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Title: Cooperative leadership as a condition for patient-reported rehabilitation success
Author(s): Meyer, Thorsten
Kleineke, Vera
Stamer, Maren
Issue Date: 2023
Type: Article
Language: English
Abstract: Introduction: Rehabilitation is a complex intervention that takes place in a complex setting. The MeeR project (characteristics of successful rehabilitation facilities) aims to identify complex conditions of successful rehabilitation outcomes. Methods: A project with a sequential mixed-methods study design with a quantitative prestudy and a qualitative main study was applied. In the quantitative study, quality assurance data of the German Pension Insurance was used to (1) develop and compute a multifacet z-standardized outcome index based on patient-reported outcome data, (2) rank k = 273 orthopedic rehabilitation facilities comprising n = 112,895 patients and k = 86 cardiac rehabilitation institutions comprising n = 30,299 patients based on their outcome index score by means of a league table, and (3) adjust the ranking by basic patient characteristics (age, gender, diagnosis, weeks out of work prior to rehabilitation, application for pension). In the qualitative main study, k = 6 rehabilitation facilities (orthopedic and cardiac rehabilitation centers) were recruited based on the results of the quantitative analysis: three facilities that ranked top 10% and three facilities that ranked lowest 10% of the adjusted league table. All six rehabilitation facilities were visited each for 1 week by two researchers. We conducted participant observations, expert interviews with medical and administrative leaders, group discussions with rehab team members, and group discussions with patients. Subsequently, a systematic comparison of the results of the upper and lower 10% facilities was conducted to identify those characteristics that distinguished those institutions from one another. Results: One of the three clusters of characteristics that distinguished the above and below 10% facilities related to teamwork or interdisciplinary cooperation: among others, the extent of interdisciplinary cooperation was higher in the rehabilitation facilities with a higher degree of success, the leading medical doctors were less dominant in these institutions, and there was also a more comprehensive representation of the team within team meetings, i.e., the quality and amount of interdisciplinary cooperation were higher in these institutions compared to rehabilitation facilities with a lower level of success. Discussion: This project provided qualitative evidence for the role of interdisciplinary cooperation and collaborative leadership and its different facets for patient-related successful rehabilitation in orthopedic and cardiac rehabilitation. It provides valuable insights into the fabric and structure of a rehabilitation institution and a variety of target points for team development and group-leading interventions.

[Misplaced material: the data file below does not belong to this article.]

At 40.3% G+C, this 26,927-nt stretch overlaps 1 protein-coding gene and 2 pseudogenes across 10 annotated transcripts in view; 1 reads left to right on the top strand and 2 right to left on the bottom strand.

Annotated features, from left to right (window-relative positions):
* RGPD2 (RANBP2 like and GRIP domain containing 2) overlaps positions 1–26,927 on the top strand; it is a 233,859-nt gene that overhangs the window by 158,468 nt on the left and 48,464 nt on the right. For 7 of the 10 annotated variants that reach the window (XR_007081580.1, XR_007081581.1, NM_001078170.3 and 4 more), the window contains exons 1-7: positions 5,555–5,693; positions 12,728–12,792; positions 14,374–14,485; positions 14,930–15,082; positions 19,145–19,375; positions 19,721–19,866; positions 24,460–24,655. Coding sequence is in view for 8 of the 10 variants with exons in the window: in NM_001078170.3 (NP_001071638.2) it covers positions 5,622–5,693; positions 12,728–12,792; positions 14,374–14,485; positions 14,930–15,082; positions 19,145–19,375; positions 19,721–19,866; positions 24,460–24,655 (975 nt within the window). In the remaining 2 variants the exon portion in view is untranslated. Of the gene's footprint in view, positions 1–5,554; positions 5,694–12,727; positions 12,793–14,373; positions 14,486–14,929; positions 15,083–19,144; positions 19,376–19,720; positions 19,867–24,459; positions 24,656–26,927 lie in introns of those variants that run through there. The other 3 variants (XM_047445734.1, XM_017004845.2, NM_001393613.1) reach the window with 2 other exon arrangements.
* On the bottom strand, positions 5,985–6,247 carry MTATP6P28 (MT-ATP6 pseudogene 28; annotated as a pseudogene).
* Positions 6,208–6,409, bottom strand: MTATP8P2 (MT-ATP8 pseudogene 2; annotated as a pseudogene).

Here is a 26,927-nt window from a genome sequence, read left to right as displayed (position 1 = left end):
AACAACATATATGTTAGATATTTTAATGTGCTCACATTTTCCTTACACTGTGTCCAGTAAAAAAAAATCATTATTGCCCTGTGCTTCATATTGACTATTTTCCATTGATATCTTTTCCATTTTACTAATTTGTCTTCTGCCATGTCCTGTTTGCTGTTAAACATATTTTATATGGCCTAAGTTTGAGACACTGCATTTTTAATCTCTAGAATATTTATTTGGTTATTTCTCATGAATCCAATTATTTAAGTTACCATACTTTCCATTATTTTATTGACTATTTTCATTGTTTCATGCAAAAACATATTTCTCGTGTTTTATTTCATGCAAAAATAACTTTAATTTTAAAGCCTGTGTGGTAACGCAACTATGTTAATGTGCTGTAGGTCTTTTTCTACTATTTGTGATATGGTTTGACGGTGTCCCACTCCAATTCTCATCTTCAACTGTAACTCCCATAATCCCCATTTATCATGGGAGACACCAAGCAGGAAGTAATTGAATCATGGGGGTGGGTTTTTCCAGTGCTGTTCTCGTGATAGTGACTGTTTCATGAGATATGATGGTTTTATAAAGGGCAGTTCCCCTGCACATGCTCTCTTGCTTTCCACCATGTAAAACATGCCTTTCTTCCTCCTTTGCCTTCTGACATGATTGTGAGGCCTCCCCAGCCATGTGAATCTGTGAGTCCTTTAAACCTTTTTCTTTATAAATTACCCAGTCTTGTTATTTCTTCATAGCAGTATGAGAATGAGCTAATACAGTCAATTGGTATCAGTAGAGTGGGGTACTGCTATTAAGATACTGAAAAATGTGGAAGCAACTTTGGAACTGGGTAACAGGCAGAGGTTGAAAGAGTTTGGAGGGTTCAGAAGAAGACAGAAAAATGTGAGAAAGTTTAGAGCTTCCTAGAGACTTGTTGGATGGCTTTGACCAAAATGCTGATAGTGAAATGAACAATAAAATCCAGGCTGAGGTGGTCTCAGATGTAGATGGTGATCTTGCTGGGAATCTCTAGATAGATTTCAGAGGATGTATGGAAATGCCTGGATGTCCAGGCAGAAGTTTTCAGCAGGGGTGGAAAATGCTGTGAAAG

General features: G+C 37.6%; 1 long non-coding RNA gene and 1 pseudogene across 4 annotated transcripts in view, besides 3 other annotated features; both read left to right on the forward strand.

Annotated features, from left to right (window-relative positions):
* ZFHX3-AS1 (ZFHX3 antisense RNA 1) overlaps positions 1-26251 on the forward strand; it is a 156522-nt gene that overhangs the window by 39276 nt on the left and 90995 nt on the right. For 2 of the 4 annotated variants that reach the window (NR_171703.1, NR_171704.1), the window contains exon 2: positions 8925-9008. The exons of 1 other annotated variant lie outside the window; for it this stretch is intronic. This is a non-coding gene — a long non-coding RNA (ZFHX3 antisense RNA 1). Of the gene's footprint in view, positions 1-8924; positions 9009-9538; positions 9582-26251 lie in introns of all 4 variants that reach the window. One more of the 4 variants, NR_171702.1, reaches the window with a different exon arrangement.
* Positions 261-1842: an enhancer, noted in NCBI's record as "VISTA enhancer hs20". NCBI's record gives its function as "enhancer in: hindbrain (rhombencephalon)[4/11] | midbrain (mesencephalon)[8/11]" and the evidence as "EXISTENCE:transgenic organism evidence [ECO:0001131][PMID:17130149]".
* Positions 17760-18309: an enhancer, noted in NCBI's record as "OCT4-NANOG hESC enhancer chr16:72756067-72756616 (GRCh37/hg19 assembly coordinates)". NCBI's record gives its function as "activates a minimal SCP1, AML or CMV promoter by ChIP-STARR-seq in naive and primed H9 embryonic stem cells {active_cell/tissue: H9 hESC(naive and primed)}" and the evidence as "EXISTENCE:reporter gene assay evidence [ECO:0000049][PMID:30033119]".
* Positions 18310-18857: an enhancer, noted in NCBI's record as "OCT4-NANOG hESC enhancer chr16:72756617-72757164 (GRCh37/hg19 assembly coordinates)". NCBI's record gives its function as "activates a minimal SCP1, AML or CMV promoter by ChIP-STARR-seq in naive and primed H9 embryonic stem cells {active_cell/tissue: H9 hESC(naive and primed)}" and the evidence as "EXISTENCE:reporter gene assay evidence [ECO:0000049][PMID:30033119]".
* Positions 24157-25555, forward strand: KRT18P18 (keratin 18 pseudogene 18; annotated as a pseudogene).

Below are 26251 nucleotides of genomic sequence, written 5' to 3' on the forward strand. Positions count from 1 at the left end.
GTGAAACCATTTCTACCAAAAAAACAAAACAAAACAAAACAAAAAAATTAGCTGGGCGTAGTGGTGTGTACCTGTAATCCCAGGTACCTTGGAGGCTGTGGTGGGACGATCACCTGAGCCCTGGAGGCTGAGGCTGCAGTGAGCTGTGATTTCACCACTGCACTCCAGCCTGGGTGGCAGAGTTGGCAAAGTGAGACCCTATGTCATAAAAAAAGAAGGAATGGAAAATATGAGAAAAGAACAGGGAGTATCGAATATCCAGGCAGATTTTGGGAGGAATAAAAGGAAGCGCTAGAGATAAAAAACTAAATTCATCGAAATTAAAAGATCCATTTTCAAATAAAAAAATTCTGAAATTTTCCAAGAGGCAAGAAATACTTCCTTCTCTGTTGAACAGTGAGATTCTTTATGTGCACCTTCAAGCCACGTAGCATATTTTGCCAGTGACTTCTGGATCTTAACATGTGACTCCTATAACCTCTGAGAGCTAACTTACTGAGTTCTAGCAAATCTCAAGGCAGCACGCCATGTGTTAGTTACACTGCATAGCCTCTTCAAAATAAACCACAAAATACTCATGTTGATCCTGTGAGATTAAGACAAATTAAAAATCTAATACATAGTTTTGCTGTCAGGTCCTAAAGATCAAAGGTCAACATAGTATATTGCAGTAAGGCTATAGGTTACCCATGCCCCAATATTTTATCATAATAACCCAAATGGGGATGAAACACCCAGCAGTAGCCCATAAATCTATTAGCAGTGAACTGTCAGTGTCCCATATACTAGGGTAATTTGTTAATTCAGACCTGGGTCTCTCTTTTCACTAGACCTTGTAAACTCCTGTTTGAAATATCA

Open Access: Open access publication
License: (CC BY 4.0) Creative Commons Attribution 4.0(CC BY 4.0) Creative Commons Attribution 4.0
Journal Title: Frontiers in rehabilitation sciences
Publisher: Frontiers Media
Publisher Place: Lausanne
Volume: 4
Original Publication: 10.3389/fresc.2023.1114666
Appears in Collections:Open Access Publikationen der MLU

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